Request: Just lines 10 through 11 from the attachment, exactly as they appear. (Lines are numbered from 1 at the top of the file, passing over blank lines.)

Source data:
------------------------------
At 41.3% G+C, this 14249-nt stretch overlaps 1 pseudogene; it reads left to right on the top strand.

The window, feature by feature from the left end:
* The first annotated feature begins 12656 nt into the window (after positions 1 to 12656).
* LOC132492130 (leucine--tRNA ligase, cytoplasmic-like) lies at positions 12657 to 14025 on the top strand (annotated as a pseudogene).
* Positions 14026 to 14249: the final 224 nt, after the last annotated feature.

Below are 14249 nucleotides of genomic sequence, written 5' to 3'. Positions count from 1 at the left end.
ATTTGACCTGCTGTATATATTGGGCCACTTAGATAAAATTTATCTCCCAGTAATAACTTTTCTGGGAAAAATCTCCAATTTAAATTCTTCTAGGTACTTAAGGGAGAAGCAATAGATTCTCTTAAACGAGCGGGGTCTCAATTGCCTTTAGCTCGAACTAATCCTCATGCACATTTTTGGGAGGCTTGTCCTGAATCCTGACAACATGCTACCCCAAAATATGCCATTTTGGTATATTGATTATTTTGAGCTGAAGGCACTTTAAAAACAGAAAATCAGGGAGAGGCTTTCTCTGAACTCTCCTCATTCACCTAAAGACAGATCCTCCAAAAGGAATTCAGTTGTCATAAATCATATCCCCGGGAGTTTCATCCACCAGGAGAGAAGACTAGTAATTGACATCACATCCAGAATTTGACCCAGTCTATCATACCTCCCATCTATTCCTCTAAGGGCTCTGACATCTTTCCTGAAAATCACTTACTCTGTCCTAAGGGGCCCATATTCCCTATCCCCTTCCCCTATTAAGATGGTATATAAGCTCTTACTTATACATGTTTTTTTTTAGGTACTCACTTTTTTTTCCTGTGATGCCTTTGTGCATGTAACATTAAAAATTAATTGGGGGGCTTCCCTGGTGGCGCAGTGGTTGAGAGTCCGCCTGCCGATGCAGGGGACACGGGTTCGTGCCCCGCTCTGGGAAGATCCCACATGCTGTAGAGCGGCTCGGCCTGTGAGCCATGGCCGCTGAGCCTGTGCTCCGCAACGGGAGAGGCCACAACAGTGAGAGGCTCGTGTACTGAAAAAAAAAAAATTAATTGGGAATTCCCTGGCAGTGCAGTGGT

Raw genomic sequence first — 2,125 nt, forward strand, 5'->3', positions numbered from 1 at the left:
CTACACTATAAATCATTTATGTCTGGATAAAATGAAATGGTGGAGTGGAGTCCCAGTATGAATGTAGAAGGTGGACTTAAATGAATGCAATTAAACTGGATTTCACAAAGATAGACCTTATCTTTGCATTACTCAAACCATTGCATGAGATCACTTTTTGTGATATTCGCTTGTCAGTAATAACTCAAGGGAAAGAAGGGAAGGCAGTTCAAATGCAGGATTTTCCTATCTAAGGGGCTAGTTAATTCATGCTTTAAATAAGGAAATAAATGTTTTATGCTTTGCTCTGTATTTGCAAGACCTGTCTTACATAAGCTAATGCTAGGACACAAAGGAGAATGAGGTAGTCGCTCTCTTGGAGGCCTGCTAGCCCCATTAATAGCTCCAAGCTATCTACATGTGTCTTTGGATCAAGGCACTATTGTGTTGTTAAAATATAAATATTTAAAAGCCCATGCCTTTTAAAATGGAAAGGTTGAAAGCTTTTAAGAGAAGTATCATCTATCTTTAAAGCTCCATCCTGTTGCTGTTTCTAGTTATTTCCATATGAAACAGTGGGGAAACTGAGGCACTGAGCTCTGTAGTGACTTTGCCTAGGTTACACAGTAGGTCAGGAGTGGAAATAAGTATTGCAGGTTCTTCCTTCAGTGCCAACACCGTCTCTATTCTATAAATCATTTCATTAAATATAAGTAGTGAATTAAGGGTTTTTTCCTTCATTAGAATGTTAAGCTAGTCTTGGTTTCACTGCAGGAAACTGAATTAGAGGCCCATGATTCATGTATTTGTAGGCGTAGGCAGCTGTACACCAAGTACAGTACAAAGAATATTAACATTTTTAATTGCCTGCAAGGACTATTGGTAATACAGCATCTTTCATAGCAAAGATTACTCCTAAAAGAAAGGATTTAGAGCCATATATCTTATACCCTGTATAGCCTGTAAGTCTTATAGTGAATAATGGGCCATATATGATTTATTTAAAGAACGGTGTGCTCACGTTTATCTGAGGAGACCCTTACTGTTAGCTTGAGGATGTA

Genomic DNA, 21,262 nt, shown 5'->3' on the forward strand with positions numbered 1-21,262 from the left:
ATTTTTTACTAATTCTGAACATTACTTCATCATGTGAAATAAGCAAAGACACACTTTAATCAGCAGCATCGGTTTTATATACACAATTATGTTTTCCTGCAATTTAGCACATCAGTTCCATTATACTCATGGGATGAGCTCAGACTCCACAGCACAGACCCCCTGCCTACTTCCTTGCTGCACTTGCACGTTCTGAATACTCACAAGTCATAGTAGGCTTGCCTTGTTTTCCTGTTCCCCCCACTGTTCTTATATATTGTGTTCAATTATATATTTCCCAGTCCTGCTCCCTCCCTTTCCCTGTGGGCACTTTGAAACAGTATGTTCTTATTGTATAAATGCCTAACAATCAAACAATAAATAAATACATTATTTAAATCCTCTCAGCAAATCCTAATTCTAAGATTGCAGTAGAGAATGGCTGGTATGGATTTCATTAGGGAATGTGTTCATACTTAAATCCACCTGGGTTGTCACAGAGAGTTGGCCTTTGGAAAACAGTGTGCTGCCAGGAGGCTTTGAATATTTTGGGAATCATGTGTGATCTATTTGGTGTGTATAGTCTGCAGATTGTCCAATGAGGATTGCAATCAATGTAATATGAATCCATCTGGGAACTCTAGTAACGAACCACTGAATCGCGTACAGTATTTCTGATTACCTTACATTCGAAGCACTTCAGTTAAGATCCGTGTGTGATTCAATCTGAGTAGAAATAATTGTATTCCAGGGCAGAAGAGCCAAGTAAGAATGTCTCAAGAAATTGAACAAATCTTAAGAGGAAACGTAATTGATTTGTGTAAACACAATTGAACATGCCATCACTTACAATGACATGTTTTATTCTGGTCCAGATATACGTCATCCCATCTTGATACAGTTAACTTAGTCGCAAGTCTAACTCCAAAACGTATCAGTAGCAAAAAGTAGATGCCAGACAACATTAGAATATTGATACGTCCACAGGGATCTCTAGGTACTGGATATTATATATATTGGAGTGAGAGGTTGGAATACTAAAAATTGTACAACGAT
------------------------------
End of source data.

Genomic DNA, 21,262 nt, shown 5'->3' on the forward strand with positions numbered 1-21,262 from the left:
ATTTTTTACTAATTCTGAACATTACTTCATCATGTGAAATAAGCAAAGACACACTTTAATCAGCAGCATCGGTTTTATATACACAATTATGTTTTCCTGCAATTTAGCACATCAGTTCCATTATACTCATGGGATGAGCTCAGACTCCACAGCACAGACCCCCTGCCTACTTCCTTGCTGCACTTGCACGTTCTGAATACTCACAAGTCATAGTAGGCTTGCCTTGTTTTCCTGTTCCCCCCACTGTTCTTATATATTGTGTTCAATTATATATTTCCCAGTCCTGCTCCCTCCCTTTCCCTGTGGGCACTTTGAAACAGTATGTTCTTATTGTATAAATGCCTAACAATCAAACAATAAATAAATACATTATTTAAATCCTCTCAGCAAATCCTAATTCTAAGATTGCAGTAGAGAATGGCTGGTATGGATTTCATTAGGGAATGTGTTCATACTTAAATCCACCTGGGTTGTCACAGAGAGTTGGCCTTTGGAAAACAGTGTGCTGCCAGGAGGCTTTGAATATTTTGGGAATCATGTGTGATCTATTTGGTGTGTATAGTCTGCAGATTGTCCAATGAGGATTGCAATCAATGTAATATGAATCCATCTGGGAACTCTAGTAACGAACCACTGAATCGCGTACAGTATTTCTGATTACCTTACATTCGAAGCACTTCAGTTAAGATCCGTGTGTGATTCAATCTGAGTAGAAATAATTGTATTCCAGGGCAGAAGAGCCAAGTAAGAATGTCTCAAGAAATTGAACAAATCTTAAGAGGAAACGTAATTGATTTGTGTAAACACAATTGAACATGCCATCACTTACAATGACATGTTTTATTCTGGTCCAGATATACGTCATCCCATCTTGATACAGTTAACTTAGTCGCAAGTCTAACTCCAAAACGTATCAGTAGCAAAAAGTAGATGCCAGACAACATTAGAATATTGATACGTCCACAGGGATCTCTAGGTACTGGATATTATATATATTGGAGTGAGAGGTTGGAATACTAAAAATTGTACAACGAT